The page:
"Marriage may drive a woman to drink, not because she's unhappy but because she's influenced by her husband's alcohol consumption, new research suggests. And men, on average, drink more than women.
Men, on the other hand, spend less time with their drinking buddies and more with their wives after tying the knot. The result? Married men down fewer beers than their single counterparts."
"Men on average drink more than women, and this statistic plays out during marriage and divorce. Although men in the study still drank more than women during every life stage, the majority of men who were interviewed described three main reasons why marriage curbed their drinking: They spent less time with their drinking buddies; their wives drank less than they did; and their wives worked to limit how much they drank."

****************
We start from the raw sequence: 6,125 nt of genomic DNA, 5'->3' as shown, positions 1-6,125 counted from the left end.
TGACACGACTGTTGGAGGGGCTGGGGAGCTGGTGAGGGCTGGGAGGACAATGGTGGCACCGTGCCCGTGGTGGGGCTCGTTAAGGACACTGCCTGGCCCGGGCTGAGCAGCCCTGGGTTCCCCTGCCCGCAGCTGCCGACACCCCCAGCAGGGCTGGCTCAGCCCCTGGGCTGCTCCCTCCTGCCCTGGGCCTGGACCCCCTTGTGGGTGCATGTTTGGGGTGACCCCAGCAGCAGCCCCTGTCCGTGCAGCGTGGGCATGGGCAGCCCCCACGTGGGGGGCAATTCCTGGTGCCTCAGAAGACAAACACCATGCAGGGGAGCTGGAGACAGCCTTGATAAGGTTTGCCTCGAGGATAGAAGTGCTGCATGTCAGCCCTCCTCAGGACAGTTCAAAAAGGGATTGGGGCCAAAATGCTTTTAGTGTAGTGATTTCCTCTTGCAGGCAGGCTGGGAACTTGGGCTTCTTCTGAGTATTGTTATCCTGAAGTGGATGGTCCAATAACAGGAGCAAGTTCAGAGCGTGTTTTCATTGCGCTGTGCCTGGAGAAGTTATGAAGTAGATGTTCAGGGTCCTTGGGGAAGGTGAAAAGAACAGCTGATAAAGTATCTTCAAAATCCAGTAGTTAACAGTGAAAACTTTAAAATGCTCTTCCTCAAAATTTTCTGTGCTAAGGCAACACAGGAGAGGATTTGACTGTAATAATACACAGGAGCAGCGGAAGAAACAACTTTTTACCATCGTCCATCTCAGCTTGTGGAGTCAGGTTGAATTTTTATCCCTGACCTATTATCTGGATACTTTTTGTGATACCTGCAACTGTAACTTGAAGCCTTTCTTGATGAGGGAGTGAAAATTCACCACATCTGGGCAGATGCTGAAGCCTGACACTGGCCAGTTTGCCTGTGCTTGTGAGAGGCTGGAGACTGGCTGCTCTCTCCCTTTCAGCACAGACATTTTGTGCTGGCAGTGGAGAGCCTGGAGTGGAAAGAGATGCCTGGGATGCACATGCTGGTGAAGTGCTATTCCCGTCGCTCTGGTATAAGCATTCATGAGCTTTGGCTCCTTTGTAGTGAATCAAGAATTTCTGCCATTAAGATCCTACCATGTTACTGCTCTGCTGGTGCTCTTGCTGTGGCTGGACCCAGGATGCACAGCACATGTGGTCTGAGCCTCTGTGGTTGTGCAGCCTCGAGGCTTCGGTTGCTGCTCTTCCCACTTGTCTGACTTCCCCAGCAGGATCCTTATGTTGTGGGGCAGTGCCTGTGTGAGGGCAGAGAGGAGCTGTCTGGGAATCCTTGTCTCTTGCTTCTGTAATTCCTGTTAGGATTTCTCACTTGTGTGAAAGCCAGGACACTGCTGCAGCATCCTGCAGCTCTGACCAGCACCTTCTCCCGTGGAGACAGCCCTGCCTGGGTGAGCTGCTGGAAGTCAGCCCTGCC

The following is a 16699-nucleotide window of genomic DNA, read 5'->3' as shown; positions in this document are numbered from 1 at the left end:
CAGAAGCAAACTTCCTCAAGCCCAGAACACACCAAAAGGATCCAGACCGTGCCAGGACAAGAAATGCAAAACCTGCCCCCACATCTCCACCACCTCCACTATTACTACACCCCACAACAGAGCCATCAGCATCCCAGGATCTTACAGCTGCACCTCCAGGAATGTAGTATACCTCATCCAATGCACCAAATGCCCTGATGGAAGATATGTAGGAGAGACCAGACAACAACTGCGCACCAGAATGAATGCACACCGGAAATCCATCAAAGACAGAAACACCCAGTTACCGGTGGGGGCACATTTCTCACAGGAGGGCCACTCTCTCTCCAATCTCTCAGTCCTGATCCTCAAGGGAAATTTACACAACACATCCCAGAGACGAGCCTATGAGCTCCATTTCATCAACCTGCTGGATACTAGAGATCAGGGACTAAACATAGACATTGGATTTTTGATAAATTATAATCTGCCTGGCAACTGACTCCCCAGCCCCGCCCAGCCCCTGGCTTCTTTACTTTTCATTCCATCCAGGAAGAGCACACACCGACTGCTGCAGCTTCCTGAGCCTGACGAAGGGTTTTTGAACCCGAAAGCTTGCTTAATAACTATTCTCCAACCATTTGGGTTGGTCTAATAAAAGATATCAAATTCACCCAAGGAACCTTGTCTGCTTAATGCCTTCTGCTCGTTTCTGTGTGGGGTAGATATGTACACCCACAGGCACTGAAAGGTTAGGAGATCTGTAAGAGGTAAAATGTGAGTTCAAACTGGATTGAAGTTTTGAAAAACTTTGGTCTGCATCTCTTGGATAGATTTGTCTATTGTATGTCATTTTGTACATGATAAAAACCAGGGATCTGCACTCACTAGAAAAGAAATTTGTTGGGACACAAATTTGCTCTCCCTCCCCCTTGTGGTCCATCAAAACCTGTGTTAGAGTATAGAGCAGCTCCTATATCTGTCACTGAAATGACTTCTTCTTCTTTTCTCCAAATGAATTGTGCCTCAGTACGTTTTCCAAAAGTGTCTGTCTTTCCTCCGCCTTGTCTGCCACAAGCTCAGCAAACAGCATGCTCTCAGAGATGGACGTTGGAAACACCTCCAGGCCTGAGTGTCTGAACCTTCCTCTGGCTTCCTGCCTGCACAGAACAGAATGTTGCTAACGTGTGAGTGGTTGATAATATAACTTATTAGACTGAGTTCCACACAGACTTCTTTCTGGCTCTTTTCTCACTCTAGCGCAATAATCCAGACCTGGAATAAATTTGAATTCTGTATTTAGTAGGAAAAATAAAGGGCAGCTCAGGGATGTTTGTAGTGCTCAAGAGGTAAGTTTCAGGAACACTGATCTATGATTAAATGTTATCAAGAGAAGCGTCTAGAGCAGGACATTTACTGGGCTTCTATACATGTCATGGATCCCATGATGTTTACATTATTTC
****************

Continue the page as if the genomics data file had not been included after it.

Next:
"Previous studies have consistently shown that married people drink less than single people, with the anti-drinking association stronger in married men than women. The new study confirmed this relationship in men, but it showed that married women actually drink more on average than women who were never married, divorced or widowed."
As far as I am aware, the IDIP/MOP program, when they do their outtake interview, do not use marital status as a factor to decide if someone is at high risk. They do use other stupid factors, however, such as if you smoke, you are more likely to be determined to be at high risk.